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Another Ordinary Day

“Doc this thing is stuck in my finger!” I was in the last hour of a 12 hour shift at Stanford University Hospital. Exhausted, I was hoping for a nice easy sliver, or laceration. As I looked down at Mr. J’s finger, I was shocked at what I saw: an Epinephrine Pen lodged in his thumb. Over the past 2 years at Stanford I have been mentally and physically training myself to be able to deal with any Emergency which might come through the Emergency Department doors. This encounter was a new one: trauma, heart attacks, strokes, coughs-you name it-these are givens in an emergency Resident Physicians repertoire, but an epinephrine Pen stuck in a finger? I gently tugged at the pen, “Good luck…” Mr. J replied.

Mr. J explained that he was prescribed the pen by his primary care doctor 3 days ago after he had an anaphylactic reaction to a wasp sting. He described quite perfectly the phenomenon of anaphylaxis: “My face and wind pipe swelled up like a puffer fish, and my blood pressure dropped like a rock.” The paramedics revived him with epinephrine-the drug which counters anaphylactic reactions. I like to think of anaphylaxis as an extreme way for the body to deal with a foreign substance: your blood vessels dilate and become leaky, allowing your body to release a plethora of substances to combat the toxin. People become covered in hives, airways swell, lungs and breathing become constricted, and the blood pressure can drop to extremely dangerous levels. Epinephrine works to combat the two most important aspects of this dangerous cascade: it constricts the blood vessels, and dilates the airways.

When I looked down at Mr. J’s finger I saw what I had feared: it was completely white and cold. He told me that it felt “numb” and that he had tried to pry the needle out with a pair of pliers but to no avail. Mr. J stated that he was at home, “showing my boy how to inject the medicine…I guess I had the wrong end pointed the wrong way.” Mr. J had grabbed the pen, and held it to his thigh. Pens like these are activated when a spring loaded needle is deploying after coming into contact with your skin. He had the pen turned around (as to not inject the medicine into his thigh), and accidentally pushed the spring, releasing the medicine and needle into his thumb.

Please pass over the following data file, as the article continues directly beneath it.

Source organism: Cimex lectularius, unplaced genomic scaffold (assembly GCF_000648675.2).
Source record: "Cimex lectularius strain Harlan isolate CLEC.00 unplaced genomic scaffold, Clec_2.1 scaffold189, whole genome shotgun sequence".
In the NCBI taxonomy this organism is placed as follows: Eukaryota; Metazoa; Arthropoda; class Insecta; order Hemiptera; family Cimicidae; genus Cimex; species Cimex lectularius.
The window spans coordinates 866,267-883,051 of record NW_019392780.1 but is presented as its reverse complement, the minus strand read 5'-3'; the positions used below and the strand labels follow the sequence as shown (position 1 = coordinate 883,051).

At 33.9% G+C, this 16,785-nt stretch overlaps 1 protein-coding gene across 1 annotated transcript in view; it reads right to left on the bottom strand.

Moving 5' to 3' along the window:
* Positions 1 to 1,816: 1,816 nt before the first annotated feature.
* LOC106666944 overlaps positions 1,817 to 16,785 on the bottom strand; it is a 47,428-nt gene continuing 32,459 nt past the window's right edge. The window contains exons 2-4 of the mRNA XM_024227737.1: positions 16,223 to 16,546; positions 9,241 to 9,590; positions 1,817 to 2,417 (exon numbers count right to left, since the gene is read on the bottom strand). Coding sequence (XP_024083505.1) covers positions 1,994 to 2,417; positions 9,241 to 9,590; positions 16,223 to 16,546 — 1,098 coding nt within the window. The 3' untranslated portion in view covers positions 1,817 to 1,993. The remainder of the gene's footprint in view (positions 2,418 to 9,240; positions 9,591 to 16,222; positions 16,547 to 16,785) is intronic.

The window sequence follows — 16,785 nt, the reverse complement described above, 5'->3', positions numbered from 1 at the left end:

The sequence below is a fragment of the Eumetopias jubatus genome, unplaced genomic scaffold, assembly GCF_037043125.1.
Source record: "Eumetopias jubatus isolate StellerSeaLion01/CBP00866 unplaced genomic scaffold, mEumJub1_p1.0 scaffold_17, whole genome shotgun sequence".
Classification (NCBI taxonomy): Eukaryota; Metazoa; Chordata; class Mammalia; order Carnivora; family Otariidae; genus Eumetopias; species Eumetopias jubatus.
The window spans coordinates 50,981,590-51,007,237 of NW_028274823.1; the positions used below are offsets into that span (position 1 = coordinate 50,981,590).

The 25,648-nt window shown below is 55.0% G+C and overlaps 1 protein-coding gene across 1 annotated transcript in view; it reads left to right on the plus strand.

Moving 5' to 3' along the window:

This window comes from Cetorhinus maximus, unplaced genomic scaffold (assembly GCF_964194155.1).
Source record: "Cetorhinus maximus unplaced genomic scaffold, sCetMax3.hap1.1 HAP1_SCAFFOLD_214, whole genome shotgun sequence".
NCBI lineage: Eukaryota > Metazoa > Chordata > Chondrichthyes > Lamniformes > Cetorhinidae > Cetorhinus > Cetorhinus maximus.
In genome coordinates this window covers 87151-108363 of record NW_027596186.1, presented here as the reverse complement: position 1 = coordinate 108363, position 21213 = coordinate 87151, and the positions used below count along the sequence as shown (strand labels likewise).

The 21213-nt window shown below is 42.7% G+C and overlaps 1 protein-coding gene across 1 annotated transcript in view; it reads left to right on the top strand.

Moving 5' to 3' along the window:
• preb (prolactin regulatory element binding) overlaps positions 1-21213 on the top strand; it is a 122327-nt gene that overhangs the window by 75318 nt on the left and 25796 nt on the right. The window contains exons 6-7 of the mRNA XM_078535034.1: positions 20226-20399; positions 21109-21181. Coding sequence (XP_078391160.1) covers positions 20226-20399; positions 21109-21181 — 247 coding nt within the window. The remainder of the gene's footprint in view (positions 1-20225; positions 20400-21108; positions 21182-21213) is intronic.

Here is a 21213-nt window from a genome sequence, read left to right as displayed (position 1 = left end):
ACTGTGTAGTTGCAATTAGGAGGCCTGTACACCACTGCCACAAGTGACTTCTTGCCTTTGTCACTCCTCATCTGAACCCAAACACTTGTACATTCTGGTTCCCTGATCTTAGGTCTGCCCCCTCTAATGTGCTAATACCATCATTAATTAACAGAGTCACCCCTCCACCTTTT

I presented the case to my attending physician-who thankfully had “seen a few cases like this before.” “First we need to counteract the effects of the epinephrine on the thumb,” he said. “Slather the thumb with Nitroglycerine paste, this will allow the vessels to dilate.” “Then, call the pharmacy and have them send up 0.5 mg of injectable Phentolamine.” Phentolamine is a drug we can use to block the effects of Epinephrine.

After we obtained an x-ray (the needle was not stuck in the bone) we realized the needle had probably glanced off the bone, creating a barb on the end…no wonder we could not get it to budge. After numbing his finger we coated Mr. J’s finger with the Nitro-Paste, then injected the Phentolamine. Next with a pair of “ER Pliers” we were able to free the barb after a great deal of force. His finger “pinked up” over the next 5 minutes.

“I can’t believe I did this, I’m so stupid,” Mr. J. said over and over throughout the course of his treatment. I think he was being overtly harsh on himself-it seems like a very easy mistake to make. If it had not been for Mr. J’s mistake, I would not have learned how to treat the next person who comes in to the Emergency Room with an Epinephrine pen stuck in their finger. We have to be prepared to treat all comers-whether it’s in the first, or last hour of a busy day.
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About the Author

The Stanford Emergency Room is the center of emergency care at Stanford University.